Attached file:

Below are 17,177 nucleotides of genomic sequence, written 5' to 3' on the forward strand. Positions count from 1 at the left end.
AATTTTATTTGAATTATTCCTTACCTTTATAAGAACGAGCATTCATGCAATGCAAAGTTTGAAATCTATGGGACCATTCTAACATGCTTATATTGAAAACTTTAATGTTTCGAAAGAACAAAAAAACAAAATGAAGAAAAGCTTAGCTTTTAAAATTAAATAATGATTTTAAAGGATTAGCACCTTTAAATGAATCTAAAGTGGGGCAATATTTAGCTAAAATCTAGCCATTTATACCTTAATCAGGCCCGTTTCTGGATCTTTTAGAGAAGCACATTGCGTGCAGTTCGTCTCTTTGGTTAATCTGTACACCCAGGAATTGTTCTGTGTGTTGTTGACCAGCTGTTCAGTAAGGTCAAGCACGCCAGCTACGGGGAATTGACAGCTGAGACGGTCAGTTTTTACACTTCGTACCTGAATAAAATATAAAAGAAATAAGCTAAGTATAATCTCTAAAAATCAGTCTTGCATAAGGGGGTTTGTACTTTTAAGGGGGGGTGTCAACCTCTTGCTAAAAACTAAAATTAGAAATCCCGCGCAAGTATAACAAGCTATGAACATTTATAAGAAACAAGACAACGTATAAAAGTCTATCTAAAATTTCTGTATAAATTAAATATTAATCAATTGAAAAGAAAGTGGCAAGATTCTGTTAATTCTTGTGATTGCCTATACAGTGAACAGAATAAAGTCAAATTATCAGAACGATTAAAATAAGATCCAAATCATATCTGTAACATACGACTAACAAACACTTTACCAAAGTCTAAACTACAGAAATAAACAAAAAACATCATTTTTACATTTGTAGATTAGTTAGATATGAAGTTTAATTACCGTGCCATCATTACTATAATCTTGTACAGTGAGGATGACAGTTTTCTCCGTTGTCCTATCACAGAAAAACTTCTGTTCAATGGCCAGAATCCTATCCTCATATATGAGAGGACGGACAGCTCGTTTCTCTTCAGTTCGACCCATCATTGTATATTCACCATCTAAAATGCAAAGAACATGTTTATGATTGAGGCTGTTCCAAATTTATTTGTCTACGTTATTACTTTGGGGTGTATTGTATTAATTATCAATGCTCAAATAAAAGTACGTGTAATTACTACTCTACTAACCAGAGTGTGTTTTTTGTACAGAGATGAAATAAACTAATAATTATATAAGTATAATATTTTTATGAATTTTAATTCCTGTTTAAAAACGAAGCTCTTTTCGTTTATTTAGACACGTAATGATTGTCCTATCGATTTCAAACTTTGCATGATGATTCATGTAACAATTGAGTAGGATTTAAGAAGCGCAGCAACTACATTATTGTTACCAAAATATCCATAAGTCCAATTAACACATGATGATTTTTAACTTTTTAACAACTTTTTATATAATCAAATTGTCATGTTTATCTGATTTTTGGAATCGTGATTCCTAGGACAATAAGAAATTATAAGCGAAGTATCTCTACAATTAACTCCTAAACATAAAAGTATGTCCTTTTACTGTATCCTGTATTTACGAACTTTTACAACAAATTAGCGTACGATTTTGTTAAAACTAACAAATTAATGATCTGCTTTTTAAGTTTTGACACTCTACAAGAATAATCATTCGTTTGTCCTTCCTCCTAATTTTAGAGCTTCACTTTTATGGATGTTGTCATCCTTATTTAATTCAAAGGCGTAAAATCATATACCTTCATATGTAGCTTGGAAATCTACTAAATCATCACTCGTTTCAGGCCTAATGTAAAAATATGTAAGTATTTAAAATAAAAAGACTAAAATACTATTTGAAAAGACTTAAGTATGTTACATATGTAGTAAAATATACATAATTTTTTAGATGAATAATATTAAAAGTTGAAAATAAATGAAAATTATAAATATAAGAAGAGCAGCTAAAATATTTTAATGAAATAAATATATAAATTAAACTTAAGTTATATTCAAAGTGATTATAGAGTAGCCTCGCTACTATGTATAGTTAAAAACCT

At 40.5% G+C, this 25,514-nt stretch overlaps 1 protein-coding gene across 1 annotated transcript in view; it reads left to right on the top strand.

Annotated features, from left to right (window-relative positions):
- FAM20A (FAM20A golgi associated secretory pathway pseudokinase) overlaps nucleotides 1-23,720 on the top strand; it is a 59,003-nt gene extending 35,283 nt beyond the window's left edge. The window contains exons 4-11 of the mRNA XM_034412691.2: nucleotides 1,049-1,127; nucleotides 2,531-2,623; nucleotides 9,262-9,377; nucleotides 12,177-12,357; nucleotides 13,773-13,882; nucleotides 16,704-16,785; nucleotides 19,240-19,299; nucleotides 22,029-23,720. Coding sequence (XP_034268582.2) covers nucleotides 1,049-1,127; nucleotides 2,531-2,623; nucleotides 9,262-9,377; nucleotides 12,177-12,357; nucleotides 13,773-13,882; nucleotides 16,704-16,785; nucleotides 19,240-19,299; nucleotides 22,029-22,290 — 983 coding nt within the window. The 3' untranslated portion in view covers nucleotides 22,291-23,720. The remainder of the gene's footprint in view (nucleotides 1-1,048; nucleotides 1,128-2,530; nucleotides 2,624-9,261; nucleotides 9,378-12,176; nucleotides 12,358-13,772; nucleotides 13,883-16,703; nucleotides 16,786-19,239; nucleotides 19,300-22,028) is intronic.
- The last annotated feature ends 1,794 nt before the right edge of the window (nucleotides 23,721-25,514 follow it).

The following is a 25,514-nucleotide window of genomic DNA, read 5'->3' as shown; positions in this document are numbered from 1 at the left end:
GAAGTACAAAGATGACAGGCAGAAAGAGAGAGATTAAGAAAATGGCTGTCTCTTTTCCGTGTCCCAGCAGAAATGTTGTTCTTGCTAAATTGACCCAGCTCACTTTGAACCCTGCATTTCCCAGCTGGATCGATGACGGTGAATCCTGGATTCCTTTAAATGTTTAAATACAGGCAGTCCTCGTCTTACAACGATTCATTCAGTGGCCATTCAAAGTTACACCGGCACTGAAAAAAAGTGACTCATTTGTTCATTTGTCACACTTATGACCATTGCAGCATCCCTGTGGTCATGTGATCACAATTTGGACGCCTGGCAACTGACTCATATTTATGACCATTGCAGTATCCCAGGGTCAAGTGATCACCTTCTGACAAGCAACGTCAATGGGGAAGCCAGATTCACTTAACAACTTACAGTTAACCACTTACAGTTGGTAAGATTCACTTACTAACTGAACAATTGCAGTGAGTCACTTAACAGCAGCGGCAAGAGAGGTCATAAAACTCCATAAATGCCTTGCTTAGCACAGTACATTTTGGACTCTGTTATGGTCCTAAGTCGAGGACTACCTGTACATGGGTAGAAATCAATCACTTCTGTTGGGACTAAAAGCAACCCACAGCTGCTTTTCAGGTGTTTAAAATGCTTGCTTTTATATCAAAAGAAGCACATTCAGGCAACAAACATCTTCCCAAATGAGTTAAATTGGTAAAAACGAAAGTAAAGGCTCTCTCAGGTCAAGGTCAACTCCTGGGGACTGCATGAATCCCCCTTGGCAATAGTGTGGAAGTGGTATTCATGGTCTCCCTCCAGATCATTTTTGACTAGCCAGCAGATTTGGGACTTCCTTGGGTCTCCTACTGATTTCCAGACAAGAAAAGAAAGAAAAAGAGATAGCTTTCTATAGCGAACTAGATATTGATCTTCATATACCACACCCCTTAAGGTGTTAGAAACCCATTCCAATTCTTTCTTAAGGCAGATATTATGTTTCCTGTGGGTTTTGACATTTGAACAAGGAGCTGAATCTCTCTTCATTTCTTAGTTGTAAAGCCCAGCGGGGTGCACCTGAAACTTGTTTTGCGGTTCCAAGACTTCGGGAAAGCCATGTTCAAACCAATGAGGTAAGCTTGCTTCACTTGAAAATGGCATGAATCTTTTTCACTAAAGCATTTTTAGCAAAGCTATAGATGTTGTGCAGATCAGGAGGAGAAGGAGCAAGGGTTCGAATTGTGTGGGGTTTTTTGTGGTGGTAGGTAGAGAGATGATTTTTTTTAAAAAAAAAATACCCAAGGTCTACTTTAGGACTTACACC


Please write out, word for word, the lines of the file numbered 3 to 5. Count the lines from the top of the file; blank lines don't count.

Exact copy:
At 40.5% G+C, this 25,514-nt stretch overlaps 1 protein-coding gene across 1 annotated transcript in view; it reads left to right on the top strand.

Annotated features, from left to right (window-relative positions):
- FAM20A (FAM20A golgi associated secretory pathway pseudokinase) overlaps nucleotides 1-23,720 on the top strand; it is a 59,003-nt gene extending 35,283 nt beyond the window's left edge. The window contains exons 4-11 of the mRNA XM_034412691.2: nucleotides 1,049-1,127; nucleotides 2,531-2,623; nucleotides 9,262-9,377; nucleotides 12,177-12,357; nucleotides 13,773-13,882; nucleotides 16,704-16,785; nucleotides 19,240-19,299; nucleotides 22,029-23,720. Coding sequence (XP_034268582.2) covers nucleotides 1,049-1,127; nucleotides 2,531-2,623; nucleotides 9,262-9,377; nucleotides 12,177-12,357; nucleotides 13,773-13,882; nucleotides 16,704-16,785; nucleotides 19,240-19,299; nucleotides 22,029-22,290 — 983 coding nt within the window. The 3' untranslated portion in view covers nucleotides 22,291-23,720. The remainder of the gene's footprint in view (nucleotides 1-1,048; nucleotides 1,128-2,530; nucleotides 2,624-9,261; nucleotides 9,378-12,176; nucleotides 12,358-13,772; nucleotides 13,883-16,703; nucleotides 16,786-19,239; nucleotides 19,300-22,028) is intronic.